NC coronavirus cases jump, companies react to extended lockdown

Reported cases of the coronavirus in North Carolina jumped by more than 400 cases Friday, topping 8,000 statewide in the pandemic’s largest single-day jump.

But it’s now taking nearly 14 days for the number of cases in the state to double, a sign that the virus’ spread is slowing. The doubling rate had stood at 13 days on Thursday.

NC DHHS reported 8,052 confirmed cases of COVID-19, up 444 from Thursday’s total. Of those infected people, 477 remain hospitalized.

The updated total reflects everyone who has tested positive since the virus first struck in early March. So far, North Carolina has seen 269 deaths, a total that rose by 16 Friday.

The state warns, however, that not everyone has been tested for coronavirus and the total is likely higher. Access to testing remains an issue in the state. Across North Carolina, 100,584 people have been tested for COVID-19, rising by more than 4,000 over Thursday’s total.


Gov. Roy Cooper announced Thursday he would extend his statewide stay-at-home order into May, and then start easing restrictions after May 8 if the number of new coronavirus cases levels out and other data trends point in the right direction.

Hospitals support the governor’s phased approach to lifting restrictions, Steve Lawler, president and CEO of the NC Healthcare Association, said Friday morning at a meeting of the state’s COVID-19 Task Force.

Gary Salamido, president and CEO of the NC Chamber, also weighed in at the meeting. He said his group is hearing feedback from its members that all businesses are essential and they are ready to get back to work.

Salamido said the Chamber is hearing passion, sadness, concern and worry from businesses and they want to reopen carefully and thoughtfully.

Hours before he planned to make an announcement on the future of schools, Cooper met with task force members including state Medical Director Dr. Elizabeth Tilson, Emergency Management Director Mike Sprayberry, Secretary of Public Safety Erik Hooks and Department of Health and Human Services Secretary Dr. Mandy Cohen.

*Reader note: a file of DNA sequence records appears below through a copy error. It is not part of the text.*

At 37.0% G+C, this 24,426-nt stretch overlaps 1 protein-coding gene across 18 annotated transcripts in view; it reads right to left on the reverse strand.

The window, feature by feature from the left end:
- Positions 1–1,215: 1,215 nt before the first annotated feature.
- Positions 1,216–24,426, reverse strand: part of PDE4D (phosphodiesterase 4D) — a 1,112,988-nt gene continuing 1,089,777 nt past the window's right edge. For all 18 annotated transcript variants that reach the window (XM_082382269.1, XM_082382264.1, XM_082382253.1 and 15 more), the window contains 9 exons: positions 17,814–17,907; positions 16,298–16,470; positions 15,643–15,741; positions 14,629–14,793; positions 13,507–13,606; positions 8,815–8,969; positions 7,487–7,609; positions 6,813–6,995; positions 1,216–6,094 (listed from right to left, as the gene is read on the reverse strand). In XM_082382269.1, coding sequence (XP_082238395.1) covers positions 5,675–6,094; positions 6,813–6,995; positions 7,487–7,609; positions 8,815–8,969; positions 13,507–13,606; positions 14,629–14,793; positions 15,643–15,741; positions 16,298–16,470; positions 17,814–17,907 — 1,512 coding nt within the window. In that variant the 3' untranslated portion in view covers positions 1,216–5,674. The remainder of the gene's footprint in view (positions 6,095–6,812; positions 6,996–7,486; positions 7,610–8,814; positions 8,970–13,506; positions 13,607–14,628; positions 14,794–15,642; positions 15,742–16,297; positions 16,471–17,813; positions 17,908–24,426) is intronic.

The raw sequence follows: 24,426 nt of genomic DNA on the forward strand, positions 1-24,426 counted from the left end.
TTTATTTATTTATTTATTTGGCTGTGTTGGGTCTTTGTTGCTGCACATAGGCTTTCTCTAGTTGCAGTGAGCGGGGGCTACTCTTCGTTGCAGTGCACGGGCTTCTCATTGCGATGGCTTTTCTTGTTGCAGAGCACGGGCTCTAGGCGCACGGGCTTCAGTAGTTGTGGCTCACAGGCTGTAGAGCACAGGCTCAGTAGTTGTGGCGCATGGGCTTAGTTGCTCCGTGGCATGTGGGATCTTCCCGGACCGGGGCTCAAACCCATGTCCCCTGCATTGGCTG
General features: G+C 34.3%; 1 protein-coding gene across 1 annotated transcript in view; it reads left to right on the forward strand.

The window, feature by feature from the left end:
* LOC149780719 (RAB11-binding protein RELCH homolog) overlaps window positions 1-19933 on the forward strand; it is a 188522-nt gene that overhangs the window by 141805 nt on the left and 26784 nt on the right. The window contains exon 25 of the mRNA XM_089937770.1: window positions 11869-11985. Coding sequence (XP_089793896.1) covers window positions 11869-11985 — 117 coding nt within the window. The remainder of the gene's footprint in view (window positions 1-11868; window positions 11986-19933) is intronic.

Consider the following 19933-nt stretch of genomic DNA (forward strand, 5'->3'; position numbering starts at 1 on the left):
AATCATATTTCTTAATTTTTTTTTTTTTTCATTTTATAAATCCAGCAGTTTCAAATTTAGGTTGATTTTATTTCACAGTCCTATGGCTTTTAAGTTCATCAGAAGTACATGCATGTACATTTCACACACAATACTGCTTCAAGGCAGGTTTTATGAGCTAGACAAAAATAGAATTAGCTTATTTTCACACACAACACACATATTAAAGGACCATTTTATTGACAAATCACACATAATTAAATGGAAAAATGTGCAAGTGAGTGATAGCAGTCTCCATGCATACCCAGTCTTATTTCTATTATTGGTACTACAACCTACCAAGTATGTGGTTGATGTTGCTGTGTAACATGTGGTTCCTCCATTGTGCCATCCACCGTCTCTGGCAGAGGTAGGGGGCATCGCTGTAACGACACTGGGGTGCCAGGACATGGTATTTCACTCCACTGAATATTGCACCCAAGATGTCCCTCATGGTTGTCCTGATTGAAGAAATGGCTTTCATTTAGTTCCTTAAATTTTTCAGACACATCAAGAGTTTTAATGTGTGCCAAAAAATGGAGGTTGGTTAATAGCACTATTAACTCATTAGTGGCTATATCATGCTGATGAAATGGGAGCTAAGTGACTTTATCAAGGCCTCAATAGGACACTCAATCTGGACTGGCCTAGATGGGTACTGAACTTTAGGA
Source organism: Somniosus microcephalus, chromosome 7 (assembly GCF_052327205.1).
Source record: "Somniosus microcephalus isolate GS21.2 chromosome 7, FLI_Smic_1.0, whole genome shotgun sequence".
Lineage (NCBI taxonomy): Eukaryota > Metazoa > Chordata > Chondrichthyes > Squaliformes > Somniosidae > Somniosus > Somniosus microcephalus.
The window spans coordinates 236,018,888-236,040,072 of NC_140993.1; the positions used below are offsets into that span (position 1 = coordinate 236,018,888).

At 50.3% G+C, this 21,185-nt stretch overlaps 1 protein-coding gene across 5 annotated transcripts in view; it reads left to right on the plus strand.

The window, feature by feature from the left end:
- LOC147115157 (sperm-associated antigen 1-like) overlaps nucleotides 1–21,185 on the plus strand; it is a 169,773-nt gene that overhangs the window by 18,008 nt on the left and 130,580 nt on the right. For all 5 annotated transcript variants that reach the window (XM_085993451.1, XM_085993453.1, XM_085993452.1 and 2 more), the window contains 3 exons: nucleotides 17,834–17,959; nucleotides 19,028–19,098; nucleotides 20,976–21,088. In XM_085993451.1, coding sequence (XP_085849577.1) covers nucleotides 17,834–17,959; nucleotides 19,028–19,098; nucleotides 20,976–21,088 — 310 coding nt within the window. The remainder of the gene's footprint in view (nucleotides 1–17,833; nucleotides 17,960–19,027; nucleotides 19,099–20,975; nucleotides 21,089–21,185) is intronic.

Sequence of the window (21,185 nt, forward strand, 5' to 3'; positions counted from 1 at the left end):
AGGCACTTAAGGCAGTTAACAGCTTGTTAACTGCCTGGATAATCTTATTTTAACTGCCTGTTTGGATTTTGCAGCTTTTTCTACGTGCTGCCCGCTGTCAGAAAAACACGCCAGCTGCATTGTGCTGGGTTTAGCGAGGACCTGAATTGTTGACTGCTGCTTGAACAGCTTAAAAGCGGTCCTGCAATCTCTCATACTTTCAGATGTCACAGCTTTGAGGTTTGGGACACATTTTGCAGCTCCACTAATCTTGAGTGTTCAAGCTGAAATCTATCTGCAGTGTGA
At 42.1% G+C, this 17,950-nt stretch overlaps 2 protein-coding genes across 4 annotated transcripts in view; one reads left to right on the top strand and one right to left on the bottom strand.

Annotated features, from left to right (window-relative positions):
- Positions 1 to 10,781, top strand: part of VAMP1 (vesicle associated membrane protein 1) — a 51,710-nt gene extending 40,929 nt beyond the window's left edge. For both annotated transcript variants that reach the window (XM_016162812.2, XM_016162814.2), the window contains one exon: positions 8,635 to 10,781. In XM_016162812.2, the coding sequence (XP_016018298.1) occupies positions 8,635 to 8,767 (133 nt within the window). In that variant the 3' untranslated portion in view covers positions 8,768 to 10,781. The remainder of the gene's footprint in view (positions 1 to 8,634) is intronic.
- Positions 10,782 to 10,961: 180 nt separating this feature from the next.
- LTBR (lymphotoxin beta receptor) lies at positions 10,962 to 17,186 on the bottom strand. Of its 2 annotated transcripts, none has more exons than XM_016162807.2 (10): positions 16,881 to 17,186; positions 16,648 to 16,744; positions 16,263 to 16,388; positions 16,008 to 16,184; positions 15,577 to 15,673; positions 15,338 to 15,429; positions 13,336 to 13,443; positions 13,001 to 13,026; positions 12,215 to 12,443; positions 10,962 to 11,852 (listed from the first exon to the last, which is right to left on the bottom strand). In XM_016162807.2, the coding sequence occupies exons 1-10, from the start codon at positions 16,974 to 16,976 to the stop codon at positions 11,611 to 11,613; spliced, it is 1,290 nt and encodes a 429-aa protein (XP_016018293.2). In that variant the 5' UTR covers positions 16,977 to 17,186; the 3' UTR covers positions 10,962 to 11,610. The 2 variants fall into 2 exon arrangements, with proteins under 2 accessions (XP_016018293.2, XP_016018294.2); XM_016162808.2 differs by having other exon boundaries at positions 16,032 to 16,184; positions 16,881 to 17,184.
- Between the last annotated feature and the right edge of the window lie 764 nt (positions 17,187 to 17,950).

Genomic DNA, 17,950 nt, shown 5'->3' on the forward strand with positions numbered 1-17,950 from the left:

Cohen said the information they’re using now will help them over “the next weeks and months” to give them “some sense of directionality in a time when things seem so uncertain.”

“Things are rapidly evolving and we know what we presented yesterday is a moment in time,” she said.

Tilson said they have not seen a downward trajectory in cases, “but maybe a little bit of a plateau.”

Hospitalizations, however, are not sufficiently leveling off.

“What we want to get to is there are more people being discharged from the hospital than admitted to the hospital,” Tilson said.


Cooper told reporters on Thursday that Phase One could start on May 9 after the extended order expires — but only if the state’s indicators continue to move in a positive direction.

Phase One expands the reasons you can leave home, Cooper said, like doing more shopping and visiting parks, which would reopen. He called it “beginning the process of moving forward.”

Cooper said he wants North Carolinians’ lives to get back to normal as much as possible while being careful with public safety at the same time. He called the first phrase a “modified” stay-at-home order.

Cooper, a Democrat, received support of his plan from some Republicans including U.S. Sen. Thom Tillis, but other Republicans including Senate leader Phil Berger called for more transparency from Cooper’s administration and local flexibility of when to lift restrictions.